There are more than a few new trends our banking institutions are using, too, from a social media stance. Think your bank’s not on Pinterest? It’s understandable – many of us on our editorial board wondered how a bank could possibly use the social networking site.
Pinterest, early on, gained a reputation of being a “woman’s arts and craft social gathering place”. There were plenty of artists, Etsy creators and “besties” who shared recipes, favorite quotes and lovely paint combinations for those looking to brighten their homes. Soon though, Pinterest burst through that stereotype and before long, companies you’d least expect to see on Etsy were popping up, complete with brilliant ideas of making the most of the pin boards that make Pinterest so fascinating.
Banks Pinning Social Media Avenues
There have been more than a few banks – of all sizes – that use Pinterest along with Facebook and Twitter to run contests. Others use the Pinterest “Pin it to Win it” opportunities to raise money for charities. Still others have boards like, “Our Story” or “Our History” or “Our Customers Rule”. Plundering around those boards allows users to really delve a bit further into a bank’s foundation.
Of course, the only pins are the ones the banks want us to see, but it is interesting to learn, for instance, TD Bank has taken a slightly more lighthearted approach. It doesn’t lose sight of its role, but it does offer fellow pinners boards like, TD Bark, which as you might guess, are photos of employees throughout the bank’s many offices, along with their dogs. Also, while looking through the bank’s boards, we learned that this bank welcomes pets. In fact, they have adorable treat bowls shaped like dog bones for their “favorite furry friends”. Who knew, right? There are also these sweet TDBark tee shirts for the four legged members in your family and on Halloween, TDBark goes green. Its “Going Green on Halloween” is wildly popular in some of the cities the bank is in.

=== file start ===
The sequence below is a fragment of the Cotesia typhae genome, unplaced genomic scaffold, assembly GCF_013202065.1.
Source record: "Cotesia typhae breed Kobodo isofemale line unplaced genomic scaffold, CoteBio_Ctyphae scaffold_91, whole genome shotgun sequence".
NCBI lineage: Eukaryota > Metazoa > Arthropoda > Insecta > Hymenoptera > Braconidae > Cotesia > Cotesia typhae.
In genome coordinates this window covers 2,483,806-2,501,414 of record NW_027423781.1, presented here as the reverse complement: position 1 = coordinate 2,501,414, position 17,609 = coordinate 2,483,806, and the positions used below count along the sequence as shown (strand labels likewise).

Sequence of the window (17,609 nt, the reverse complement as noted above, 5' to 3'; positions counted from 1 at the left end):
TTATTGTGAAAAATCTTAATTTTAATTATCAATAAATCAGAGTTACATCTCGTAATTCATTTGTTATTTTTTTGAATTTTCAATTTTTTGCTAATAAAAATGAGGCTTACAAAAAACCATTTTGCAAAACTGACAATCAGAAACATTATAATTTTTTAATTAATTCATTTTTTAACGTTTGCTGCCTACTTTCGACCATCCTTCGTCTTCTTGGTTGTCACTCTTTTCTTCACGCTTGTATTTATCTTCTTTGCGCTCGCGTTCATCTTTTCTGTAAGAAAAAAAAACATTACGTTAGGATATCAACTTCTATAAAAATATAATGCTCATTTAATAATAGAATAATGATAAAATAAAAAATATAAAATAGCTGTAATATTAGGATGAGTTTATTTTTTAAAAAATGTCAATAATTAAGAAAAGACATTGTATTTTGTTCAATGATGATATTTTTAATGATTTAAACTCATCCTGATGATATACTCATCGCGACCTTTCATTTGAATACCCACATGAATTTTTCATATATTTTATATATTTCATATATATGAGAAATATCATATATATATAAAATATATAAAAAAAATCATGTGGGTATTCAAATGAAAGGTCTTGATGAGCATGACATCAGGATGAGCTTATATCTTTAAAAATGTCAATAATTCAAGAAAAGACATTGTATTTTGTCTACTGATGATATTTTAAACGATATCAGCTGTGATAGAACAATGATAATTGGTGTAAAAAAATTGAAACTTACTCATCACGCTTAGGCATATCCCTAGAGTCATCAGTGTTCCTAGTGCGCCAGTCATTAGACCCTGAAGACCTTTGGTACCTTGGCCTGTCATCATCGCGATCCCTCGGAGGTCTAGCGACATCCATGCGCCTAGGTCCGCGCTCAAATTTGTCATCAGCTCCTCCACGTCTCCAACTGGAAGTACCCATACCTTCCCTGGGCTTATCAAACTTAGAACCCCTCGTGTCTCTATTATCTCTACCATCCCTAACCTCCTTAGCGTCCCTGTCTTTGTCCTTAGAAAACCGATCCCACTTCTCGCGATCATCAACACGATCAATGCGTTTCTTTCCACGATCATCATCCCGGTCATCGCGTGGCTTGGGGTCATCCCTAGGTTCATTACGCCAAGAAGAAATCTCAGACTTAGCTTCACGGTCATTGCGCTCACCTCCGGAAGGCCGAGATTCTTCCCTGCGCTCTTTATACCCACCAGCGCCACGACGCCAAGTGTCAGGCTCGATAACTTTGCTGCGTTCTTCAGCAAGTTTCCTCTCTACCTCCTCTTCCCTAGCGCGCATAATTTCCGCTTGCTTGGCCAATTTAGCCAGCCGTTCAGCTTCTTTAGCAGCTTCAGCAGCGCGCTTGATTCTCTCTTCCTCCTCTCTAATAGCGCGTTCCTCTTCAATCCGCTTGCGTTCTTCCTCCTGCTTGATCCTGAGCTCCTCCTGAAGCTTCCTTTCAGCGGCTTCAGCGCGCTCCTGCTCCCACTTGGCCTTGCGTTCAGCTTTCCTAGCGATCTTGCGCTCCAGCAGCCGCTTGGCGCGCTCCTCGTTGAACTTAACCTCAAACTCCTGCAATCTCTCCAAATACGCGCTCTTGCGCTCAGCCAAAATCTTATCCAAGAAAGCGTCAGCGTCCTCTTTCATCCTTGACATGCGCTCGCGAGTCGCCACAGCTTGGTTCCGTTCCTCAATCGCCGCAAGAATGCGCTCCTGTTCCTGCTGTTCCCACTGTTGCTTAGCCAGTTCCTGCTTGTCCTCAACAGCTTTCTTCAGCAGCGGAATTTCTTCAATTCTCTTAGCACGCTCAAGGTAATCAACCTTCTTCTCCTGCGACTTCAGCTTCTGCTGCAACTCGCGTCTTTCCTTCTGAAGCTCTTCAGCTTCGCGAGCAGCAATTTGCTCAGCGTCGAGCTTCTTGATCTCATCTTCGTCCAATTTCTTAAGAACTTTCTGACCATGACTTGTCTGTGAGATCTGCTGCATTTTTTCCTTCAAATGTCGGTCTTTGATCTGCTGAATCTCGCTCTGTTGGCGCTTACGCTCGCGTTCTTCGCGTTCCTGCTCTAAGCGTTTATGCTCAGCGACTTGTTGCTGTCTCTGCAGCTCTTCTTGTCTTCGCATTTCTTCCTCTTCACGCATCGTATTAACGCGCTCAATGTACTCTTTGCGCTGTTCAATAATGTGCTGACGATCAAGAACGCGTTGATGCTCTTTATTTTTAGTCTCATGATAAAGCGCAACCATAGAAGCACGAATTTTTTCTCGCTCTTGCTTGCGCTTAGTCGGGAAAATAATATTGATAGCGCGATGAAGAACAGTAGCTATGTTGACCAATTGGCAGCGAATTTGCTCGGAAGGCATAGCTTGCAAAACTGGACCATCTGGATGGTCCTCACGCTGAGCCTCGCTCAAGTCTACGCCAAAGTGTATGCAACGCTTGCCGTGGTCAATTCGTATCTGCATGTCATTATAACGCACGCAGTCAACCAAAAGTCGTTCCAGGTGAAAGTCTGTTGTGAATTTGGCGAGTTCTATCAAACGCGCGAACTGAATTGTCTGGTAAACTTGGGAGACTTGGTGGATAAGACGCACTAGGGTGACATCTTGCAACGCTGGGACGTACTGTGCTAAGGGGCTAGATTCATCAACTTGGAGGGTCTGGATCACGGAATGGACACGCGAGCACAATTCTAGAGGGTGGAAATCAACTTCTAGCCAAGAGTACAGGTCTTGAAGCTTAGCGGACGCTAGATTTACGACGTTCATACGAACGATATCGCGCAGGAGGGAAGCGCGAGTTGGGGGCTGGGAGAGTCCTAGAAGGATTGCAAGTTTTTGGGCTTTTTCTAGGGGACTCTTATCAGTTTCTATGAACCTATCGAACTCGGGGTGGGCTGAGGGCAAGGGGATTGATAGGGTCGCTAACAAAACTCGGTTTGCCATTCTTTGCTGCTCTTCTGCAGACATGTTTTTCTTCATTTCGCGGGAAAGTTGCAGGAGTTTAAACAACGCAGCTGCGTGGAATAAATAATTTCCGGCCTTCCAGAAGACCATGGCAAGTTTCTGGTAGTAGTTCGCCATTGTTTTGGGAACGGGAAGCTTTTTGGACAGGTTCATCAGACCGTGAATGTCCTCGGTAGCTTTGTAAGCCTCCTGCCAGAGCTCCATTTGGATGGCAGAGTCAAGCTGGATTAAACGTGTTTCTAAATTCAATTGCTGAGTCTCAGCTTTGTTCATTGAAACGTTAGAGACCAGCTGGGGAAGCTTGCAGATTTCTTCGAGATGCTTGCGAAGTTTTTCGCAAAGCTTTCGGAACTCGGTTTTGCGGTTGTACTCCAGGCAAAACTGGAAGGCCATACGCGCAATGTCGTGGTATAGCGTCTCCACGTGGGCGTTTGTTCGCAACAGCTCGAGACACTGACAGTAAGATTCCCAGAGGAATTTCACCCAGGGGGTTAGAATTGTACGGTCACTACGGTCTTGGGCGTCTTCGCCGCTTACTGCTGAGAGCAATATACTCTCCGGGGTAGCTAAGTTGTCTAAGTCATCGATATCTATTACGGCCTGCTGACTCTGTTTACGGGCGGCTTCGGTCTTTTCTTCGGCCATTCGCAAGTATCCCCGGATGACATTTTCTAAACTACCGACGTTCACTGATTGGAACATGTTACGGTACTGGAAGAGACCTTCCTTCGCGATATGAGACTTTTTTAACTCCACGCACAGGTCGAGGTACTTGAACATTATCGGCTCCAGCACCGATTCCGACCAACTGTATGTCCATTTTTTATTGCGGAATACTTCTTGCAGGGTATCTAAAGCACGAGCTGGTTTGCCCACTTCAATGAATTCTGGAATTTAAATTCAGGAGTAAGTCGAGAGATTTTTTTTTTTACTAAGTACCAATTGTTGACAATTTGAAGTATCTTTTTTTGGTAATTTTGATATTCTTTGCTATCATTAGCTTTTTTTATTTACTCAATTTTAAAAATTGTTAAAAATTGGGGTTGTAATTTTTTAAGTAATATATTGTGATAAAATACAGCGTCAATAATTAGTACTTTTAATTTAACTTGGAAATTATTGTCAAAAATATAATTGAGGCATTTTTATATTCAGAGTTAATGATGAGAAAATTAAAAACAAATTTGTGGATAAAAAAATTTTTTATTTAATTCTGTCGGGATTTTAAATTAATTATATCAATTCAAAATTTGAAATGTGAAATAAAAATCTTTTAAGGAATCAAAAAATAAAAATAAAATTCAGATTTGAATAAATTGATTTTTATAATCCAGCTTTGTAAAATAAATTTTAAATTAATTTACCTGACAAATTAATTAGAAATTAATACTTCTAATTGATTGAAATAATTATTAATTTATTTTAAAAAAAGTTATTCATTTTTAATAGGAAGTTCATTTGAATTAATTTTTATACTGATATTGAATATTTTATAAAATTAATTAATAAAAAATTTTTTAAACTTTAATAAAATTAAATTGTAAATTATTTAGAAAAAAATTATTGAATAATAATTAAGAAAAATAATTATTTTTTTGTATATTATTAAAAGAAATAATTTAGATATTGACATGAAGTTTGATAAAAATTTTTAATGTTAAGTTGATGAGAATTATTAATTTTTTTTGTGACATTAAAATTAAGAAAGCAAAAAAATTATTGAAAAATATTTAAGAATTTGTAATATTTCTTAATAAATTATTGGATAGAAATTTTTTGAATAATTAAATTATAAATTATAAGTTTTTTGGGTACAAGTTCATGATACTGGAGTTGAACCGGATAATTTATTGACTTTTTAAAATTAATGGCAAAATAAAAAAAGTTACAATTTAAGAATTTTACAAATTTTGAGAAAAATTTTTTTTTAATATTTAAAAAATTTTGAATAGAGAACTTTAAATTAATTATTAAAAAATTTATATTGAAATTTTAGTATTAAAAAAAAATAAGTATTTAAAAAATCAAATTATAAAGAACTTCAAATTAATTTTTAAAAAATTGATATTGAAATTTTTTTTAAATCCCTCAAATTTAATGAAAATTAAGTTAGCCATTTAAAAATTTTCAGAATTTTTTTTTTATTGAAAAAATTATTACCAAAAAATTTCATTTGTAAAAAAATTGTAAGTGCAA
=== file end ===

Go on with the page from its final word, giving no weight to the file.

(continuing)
500 Million Photos
A Banking.com survey also reveals insight into how banks are using social media and whether consumers are locking in on those efforts. It found that the biggest brands in the U.S. generate close to a whopping 445 million views every month on YouTube. For Facebook users, that number is even higher: more than 645 million of us plunder around business pages of those we use. With more than 500 million photos uploaded every month to various social media sites, it’s clear that those visual sites like Instagram and Pinterest are where banks and credit card companies should be focusing their efforts.
Meanwhile, if you search for Wells Fargo on Pinterest, you’ll find a host of vintage photos of the bank’s earlier days. Several stories about its history, images of its current locations, especially in other countries (which is fascinating to look at as they’re so different in terms of size and design elements). The Wells Fargo Museum shares a huge building with one of the bigger bank branches in New York – plenty of images of that as well.
Ultimately, the question of whether Pinterest will result in new customers for these banks remains unanswered. And that’s OK, much of these efforts are still in their infancy. If nothing else, the smart marketing folks will at least see Pinterest as an opportunity to spread a bit of the “feel good” stories and images of their employers.
Do you follow your bank or credit card company’s Pinterest boards? What are you finding they like to pin?